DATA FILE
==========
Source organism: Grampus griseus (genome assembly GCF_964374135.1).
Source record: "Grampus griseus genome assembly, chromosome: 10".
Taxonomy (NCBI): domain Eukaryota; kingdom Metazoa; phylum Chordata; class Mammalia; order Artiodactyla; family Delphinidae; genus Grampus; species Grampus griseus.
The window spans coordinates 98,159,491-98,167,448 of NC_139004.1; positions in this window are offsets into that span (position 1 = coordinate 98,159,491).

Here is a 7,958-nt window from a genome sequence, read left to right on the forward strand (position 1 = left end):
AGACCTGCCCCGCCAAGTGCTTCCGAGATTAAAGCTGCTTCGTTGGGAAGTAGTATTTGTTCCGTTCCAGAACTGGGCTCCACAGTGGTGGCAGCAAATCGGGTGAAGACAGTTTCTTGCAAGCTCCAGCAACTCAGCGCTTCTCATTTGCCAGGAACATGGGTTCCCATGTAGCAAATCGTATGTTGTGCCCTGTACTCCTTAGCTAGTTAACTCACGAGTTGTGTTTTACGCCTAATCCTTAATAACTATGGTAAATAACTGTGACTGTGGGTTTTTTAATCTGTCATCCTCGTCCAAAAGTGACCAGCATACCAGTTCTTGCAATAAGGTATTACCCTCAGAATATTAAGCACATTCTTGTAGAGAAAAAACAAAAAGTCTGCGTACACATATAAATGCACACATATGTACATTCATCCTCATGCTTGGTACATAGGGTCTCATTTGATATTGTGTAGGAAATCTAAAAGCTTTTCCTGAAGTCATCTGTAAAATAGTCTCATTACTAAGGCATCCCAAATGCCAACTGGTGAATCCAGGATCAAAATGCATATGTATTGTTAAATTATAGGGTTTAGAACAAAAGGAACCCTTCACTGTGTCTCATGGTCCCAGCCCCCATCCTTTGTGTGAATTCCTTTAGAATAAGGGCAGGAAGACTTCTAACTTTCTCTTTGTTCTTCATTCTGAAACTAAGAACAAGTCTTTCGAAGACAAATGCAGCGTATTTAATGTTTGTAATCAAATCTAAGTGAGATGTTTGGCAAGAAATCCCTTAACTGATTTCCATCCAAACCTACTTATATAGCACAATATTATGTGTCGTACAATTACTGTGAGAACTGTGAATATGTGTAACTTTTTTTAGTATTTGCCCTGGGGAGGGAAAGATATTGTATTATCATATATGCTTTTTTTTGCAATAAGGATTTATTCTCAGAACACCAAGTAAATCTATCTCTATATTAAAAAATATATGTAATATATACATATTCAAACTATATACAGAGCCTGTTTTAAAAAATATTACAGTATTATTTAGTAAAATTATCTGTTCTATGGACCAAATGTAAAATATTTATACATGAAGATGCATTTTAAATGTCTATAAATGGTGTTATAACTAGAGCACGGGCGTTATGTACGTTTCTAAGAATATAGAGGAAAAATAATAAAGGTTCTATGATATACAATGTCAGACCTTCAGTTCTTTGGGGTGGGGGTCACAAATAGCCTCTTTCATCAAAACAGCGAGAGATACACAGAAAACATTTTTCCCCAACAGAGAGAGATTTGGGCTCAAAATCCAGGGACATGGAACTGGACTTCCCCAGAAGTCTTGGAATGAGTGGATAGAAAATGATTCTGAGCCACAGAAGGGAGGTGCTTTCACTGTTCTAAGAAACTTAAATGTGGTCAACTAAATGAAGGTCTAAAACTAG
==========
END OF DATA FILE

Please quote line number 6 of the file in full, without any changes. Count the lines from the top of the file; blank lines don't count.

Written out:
AGACCTGCCCCGCCAAGTGCTTCCGAGATTAAAGCTGCTTCGTTGGGAAGTAGTATTTGTTCCGTTCCAGAACTGGGCTCCACAGTGGTGGCAGCAAATCGGGTGAAGACAGTTTCTTGCAAGCTCCAGCAACTCAGCGCTTCTCATTTGCCAGGAACATGGGTTCCCATGTAGCAAATCGTATGTTGTGCCCTGTACTCCTTAGCTAGTTAACTCACGAGTTGTGTTTTACGCCTAATCCTTAATAACTATGGTAAATAACTGTGACTGTGGGTTTTTTAATCTGTCATCCTCGTCCAAAAGTGACCAGCATACCAGTTCTTGCAATAAGGTATTACCCTCAGAATATTAAGCACATTCTTGTAGAGAAAAAACAAAAAGTCTGCGTACACATATAAATGCACACATATGTACATTCATCCTCATGCTTGGTACATAGGGTCTCATTTGATATTGTGTAGGAAATCTAAAAGCTTTTCCTGAAGTCATCTGTAAAATAGTCTCATTACTAAGGCATCCCAAATGCCAACTGGTGAATCCAGGATCAAAATGCATATGTATTGTTAAATTATAGGGTTTAGAACAAAAGGAACCCTTCACTGTGTCTCATGGTCCCAGCCCCCATCCTTTGTGTGAATTCCTTTAGAATAAGGGCAGGAAGACTTCTAACTTTCTCTTTGTTCTTCATTCTGAAACTAAGAACAAGTCTTTCGAAGACAAATGCAGCGTATTTAATGTTTGTAATCAAATCTAAGTGAGATGTTTGGCAAGAAATCCCTTAACTGATTTCCATCCAAACCTACTTATATAGCACAATATTATGTGTCGTACAATTACTGTGAGAACTGTGAATATGTGTAACTTTTTTTAGTATTTGCCCTGGGGAGGGAAAGATATTGTATTATCATATATGCTTTTTTTTGCAATAAGGATTTATTCTCAGAACACCAAGTAAATCTATCTCTATATTAAAAAATATATGTAATATATACATATTCAAACTATATACAGAGCCTGTTTTAAAAAATATTACAGTATTATTTAGTAAAATTATCTGTTCTATGGACCAAATGTAAAATATTTATACATGAAGATGCATTTTAAATGTCTATAAATGGTGTTATAACTAGAGCACGGGCGTTATGTACGTTTCTAAGAATATAGAGGAAAAATAATAAAGGTTCTATGATATACAATGTCAGACCTTCAGTTCTTTGGGGTGGGGGTCACAAATAGCCTCTTTCATCAAAACAGCGAGAGATACACAGAAAACATTTTTCCCCAACAGAGAGAGATTTGGGCTCAAAATCCAGGGACATGGAACTGGACTTCCCCAGAAGTCTTGGAATGAGTGGATAGAAAATGATTCTGAGCCACAGAAGGGAGGTGCTTTCACTGTTCTAAGAAACTTAAATGTGGTCAACTAAATGAAGGTCTAAAACTAG